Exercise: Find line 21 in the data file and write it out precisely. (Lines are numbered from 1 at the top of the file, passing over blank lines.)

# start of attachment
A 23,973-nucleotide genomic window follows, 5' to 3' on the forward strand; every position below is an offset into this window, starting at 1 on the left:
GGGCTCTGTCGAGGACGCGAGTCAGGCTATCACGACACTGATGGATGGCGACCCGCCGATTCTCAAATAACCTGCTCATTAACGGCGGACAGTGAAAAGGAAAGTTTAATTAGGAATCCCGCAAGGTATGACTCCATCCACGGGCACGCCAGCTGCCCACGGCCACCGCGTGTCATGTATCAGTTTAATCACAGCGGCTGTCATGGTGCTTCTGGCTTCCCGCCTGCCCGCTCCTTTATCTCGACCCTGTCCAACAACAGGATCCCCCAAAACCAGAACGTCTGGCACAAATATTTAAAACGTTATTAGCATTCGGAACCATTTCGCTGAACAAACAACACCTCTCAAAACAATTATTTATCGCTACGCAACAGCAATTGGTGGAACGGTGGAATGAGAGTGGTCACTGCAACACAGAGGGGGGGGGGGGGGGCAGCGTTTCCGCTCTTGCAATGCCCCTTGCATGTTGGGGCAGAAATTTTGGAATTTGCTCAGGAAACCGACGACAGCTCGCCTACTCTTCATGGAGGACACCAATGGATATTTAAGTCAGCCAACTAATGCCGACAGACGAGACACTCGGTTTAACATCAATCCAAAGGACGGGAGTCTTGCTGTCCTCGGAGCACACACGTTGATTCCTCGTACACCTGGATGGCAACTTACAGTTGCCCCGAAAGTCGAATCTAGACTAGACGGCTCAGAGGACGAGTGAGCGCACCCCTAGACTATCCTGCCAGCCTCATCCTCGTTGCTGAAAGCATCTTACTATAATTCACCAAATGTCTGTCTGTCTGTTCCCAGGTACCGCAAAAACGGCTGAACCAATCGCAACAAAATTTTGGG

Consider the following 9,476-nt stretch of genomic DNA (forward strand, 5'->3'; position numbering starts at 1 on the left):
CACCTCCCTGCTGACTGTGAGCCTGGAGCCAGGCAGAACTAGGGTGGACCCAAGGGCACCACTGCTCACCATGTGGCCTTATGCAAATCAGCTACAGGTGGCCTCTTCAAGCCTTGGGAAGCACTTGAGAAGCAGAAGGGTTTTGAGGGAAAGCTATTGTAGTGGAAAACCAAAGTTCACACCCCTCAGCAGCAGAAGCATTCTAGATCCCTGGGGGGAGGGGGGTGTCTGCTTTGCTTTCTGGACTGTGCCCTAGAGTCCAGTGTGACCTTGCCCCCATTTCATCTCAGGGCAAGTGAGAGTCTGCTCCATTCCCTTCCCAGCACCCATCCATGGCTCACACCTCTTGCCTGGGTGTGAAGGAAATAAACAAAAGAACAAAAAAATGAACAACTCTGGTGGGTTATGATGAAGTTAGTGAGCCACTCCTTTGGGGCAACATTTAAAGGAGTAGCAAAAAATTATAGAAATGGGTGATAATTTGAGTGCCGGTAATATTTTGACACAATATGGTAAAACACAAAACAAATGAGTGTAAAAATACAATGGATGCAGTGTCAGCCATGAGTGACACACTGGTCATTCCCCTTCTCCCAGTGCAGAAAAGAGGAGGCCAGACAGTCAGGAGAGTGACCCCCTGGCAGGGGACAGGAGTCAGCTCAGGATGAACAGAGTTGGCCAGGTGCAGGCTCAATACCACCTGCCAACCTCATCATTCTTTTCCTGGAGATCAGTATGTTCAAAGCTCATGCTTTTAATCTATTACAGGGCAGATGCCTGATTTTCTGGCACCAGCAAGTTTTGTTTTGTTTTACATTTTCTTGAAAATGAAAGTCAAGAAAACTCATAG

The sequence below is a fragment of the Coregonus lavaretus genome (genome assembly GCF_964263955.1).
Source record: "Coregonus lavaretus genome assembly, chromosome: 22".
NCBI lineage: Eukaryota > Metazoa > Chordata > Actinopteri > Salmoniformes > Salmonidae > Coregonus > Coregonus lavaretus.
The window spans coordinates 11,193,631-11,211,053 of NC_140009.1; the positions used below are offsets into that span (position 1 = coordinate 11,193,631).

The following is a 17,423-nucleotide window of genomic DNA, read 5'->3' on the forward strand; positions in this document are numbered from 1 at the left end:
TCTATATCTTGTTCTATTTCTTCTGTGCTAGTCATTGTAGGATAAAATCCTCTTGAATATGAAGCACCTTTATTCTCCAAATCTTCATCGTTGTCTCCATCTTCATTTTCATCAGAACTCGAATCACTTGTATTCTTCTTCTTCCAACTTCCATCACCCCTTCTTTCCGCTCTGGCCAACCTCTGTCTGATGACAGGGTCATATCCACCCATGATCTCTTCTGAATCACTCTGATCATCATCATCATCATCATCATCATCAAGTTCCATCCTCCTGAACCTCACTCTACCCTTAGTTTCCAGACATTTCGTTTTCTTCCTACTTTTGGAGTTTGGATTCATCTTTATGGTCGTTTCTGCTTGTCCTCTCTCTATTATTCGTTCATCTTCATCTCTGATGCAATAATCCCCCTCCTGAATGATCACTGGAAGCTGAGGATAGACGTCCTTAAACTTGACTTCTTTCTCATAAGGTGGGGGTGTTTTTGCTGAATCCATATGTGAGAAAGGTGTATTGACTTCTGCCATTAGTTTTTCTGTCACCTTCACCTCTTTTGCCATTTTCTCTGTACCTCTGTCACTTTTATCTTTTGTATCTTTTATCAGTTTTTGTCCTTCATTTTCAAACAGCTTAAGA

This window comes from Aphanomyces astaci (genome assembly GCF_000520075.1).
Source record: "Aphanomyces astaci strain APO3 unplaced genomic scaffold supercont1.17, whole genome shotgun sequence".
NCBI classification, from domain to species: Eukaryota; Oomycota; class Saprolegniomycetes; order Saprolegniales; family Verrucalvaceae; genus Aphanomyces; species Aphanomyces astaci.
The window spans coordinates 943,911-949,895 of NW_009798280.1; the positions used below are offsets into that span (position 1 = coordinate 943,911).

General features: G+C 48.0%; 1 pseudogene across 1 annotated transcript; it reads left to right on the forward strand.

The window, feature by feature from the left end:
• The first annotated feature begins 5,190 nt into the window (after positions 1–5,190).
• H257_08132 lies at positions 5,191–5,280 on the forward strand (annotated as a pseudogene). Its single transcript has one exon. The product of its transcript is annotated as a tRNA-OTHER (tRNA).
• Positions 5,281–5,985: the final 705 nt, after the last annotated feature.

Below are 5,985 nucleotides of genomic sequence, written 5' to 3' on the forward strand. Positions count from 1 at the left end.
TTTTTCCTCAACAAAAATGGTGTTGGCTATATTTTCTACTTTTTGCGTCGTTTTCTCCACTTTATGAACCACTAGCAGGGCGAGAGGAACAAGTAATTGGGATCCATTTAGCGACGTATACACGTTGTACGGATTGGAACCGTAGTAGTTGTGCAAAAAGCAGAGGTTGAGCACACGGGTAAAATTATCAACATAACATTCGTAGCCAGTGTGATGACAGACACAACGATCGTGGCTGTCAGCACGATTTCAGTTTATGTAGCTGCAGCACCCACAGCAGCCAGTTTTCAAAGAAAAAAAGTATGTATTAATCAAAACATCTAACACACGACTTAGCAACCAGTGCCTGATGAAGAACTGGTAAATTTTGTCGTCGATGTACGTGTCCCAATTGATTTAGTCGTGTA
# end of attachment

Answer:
TTTTTCCTCAACAAAAATGGTGTTGGCTATATTTTCTACTTTTTGCGTCGTTTTCTCCACTTTATGAACCACTAGCAGGGCGAGAGGAACAAGTAATTGGGATCCATTTAGCGACGTATACACGTTGTACGGATTGGAACCGTAGTAGTTGTGCAAAAAGCAGAGGTTGAGCACACGGGTAAAATTATCAACATAACATTCGTAGCCAGTGTGATGACAGACACAACGATCGTGGCTGTCAGCACGATTTCAGTTTATGTAGCTGCAGCACCCACAGCAGCCAGTTTTCAAAGAAAAAAAGTATGTATTAATCAAAACATCTAACACACGACTTAGCAACCAGTGCCTGATGAAGAACTGGTAAATTTTGTCGTCGATGTACGTGTCCCAATTGATTTAGTCGTGTA